NEW YORK • The United States yesterday commemorated the 15th anniversary of the Sept 11, 2001 attacks with a moment of silence observed in sombre remembrance at Ground Zero in New York, where nearly 3,000 people were killed.
The Al-Qaeda attacks killed 2,753 people in New York, 184 at the Pentagon in Washington, DC and 40 on Flight 93 - which had been heading towards the US capital when the passengers and crew staged a rebellion and the hijackers crashed the plane into a field in Pennsylvania.
US President Barack Obama, who marked the anniversary with a moment of silence in the Oval Office, was due to address a remembrance service at the Pentagon.
The first of what will be six moments of silence was observed at 8.46am (8.46pm Singapore time) - the time when the first hijacked passenger jet hit the North Tower of the World Trade Center.
Held at the Sept 11 memorial, the service also paused to mark the moment when the second plane hit the South Tower.
Other moments of silence were due to be observed at the time when each tower fell, as well as the attack on the Pentagon and Flight 93.
In New York, police and relatives of those killed in the World Trade Center began the annual reading of the names of the victims at Ground Zero, now the site of the National 9/11 Memorial and Museum.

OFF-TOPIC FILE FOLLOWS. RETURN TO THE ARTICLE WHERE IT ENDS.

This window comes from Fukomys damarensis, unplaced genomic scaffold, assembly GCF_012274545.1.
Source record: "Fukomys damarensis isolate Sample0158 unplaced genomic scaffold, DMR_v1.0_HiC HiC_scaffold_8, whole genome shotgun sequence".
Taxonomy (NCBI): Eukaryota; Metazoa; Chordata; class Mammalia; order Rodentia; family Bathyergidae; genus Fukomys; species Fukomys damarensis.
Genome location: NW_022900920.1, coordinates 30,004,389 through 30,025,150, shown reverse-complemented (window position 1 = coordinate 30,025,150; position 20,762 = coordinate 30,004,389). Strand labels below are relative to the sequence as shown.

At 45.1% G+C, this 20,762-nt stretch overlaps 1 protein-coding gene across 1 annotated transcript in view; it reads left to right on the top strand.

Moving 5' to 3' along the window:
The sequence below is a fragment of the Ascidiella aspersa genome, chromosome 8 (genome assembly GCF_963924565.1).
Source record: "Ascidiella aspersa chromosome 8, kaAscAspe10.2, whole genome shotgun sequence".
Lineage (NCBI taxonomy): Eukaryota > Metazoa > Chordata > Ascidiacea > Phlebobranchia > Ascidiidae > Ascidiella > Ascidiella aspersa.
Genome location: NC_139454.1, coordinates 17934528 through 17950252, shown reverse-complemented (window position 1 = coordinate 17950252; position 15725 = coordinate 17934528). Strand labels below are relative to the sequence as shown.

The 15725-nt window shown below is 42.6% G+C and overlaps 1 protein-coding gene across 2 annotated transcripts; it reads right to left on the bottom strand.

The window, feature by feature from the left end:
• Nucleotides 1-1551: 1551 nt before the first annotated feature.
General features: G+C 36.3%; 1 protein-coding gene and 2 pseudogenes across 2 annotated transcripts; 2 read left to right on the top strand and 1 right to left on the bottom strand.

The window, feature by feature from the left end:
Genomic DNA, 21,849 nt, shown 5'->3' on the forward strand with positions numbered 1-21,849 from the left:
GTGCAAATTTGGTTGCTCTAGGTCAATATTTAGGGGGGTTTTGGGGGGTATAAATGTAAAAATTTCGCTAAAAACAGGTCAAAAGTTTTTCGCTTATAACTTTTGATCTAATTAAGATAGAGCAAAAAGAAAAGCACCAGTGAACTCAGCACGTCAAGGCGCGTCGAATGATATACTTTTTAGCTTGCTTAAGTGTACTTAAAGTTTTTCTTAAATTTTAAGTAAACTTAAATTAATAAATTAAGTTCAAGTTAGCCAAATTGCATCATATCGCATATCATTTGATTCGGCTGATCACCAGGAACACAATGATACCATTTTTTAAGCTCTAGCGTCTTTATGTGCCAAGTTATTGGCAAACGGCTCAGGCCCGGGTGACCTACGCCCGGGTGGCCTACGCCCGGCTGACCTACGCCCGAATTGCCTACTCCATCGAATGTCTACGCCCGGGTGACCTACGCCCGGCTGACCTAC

"September 11, 2001 touched every single NYer but the terrorists did not prevail because, 15 years later, we are strong, and we are unified," New York Mayor Bill de Blasio wrote on Twitter.
As evening fell across the city yesterday, spotlights were to project two giant beams of light into the night sky to represent the fallen twin towers, fading away at dawn.
Presidential candidates Hillary Clinton and Donald Trump temporarily paused their bitter election campaign to attend the service with police and relatives of the victims at the Sept 11 memorial.
"We'll never forget the horror of Sept 11, 2001," Mrs Clinton said in a brief statement. "Let's honour the lives and tremendous spirit of the victims and responders."
Mr Trump said in a statement that it was a day of sadness and remembrance, but also of resolve.
AGENCE FRANCE-PRESSE, REUTERS